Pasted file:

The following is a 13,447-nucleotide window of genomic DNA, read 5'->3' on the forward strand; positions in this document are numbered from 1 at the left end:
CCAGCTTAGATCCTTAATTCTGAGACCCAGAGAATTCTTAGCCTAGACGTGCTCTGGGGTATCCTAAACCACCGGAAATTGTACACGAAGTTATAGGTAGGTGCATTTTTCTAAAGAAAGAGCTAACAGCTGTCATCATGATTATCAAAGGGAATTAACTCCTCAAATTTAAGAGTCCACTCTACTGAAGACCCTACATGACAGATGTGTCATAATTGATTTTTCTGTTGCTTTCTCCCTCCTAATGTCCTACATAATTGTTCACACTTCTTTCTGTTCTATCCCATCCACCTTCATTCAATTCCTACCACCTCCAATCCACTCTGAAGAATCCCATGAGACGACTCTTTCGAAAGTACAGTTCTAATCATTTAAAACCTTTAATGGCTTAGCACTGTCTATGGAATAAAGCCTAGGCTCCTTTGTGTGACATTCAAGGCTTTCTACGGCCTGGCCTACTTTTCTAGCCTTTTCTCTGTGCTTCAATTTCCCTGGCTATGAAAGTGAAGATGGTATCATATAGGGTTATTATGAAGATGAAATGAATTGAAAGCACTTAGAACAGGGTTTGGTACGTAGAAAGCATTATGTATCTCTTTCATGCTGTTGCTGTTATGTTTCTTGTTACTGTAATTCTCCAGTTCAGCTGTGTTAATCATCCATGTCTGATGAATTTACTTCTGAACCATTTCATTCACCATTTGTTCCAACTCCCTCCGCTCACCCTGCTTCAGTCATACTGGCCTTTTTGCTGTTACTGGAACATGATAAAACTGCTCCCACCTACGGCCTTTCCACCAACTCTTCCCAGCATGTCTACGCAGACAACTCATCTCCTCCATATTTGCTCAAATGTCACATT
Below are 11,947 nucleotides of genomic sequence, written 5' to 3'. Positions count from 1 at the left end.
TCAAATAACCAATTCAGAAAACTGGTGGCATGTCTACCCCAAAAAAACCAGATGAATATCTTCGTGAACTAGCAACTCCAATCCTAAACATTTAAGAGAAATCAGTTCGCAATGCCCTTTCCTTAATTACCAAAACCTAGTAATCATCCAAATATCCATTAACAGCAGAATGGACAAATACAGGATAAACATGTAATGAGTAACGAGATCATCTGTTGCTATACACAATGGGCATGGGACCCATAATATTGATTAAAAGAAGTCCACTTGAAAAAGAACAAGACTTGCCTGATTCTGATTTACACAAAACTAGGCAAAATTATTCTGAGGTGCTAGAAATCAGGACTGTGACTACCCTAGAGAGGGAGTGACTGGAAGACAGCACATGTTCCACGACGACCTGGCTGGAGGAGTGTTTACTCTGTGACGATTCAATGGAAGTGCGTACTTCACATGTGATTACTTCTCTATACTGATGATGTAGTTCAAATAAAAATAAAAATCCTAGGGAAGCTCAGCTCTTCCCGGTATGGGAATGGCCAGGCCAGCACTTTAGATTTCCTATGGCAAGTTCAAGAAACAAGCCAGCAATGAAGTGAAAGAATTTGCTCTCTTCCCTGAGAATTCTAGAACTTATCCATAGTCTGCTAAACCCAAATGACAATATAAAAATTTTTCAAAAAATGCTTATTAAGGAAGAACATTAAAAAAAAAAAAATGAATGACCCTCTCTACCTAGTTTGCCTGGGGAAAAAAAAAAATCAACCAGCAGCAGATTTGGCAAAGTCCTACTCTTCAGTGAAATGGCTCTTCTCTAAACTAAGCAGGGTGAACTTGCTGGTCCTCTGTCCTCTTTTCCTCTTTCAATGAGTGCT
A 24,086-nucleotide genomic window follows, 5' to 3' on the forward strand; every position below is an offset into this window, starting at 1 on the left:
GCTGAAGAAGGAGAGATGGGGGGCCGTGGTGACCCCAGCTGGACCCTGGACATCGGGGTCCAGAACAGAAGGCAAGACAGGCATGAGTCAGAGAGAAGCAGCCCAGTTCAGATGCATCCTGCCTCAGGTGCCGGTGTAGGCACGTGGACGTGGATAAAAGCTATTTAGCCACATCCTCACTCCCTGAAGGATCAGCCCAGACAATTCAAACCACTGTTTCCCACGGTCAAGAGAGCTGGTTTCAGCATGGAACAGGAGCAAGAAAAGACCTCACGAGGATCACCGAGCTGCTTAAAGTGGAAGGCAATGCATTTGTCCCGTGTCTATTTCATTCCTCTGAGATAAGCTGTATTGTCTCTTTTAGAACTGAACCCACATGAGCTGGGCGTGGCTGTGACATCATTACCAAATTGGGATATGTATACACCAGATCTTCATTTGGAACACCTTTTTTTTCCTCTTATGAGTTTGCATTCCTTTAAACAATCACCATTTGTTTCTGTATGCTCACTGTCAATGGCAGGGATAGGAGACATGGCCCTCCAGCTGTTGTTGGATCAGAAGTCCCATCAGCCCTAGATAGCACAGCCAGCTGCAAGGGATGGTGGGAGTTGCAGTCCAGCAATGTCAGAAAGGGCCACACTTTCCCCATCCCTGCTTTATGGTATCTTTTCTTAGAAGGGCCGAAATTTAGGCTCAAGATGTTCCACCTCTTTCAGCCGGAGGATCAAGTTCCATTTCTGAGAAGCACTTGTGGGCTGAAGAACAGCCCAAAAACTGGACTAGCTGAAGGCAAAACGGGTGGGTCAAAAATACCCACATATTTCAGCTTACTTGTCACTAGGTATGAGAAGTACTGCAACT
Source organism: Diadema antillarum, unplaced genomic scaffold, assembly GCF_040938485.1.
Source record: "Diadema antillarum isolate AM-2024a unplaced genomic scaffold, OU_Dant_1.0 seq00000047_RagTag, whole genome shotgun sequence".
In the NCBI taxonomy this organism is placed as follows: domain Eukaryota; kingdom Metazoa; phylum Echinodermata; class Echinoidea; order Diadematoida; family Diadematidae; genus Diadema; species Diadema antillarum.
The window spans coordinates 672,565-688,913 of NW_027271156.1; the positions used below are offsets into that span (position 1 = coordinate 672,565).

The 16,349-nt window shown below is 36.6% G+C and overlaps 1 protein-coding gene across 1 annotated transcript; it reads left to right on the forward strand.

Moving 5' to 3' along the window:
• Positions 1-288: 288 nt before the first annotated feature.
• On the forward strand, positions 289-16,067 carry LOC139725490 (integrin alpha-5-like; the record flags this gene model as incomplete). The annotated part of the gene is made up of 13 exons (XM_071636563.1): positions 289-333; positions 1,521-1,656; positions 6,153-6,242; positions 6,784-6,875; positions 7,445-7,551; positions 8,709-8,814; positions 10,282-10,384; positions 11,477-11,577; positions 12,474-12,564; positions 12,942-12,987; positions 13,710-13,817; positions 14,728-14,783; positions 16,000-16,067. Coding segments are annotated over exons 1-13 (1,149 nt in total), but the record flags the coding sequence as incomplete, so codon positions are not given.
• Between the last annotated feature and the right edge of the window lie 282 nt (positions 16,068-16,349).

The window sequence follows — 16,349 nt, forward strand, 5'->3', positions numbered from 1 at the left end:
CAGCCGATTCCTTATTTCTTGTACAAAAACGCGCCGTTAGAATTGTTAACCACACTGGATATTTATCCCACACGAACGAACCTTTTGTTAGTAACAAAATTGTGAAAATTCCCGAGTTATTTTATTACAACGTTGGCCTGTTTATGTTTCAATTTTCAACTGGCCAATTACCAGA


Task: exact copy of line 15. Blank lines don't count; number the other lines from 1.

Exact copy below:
• Between the last annotated feature and the right edge of the window lie 282 nt (positions 16,068-16,349).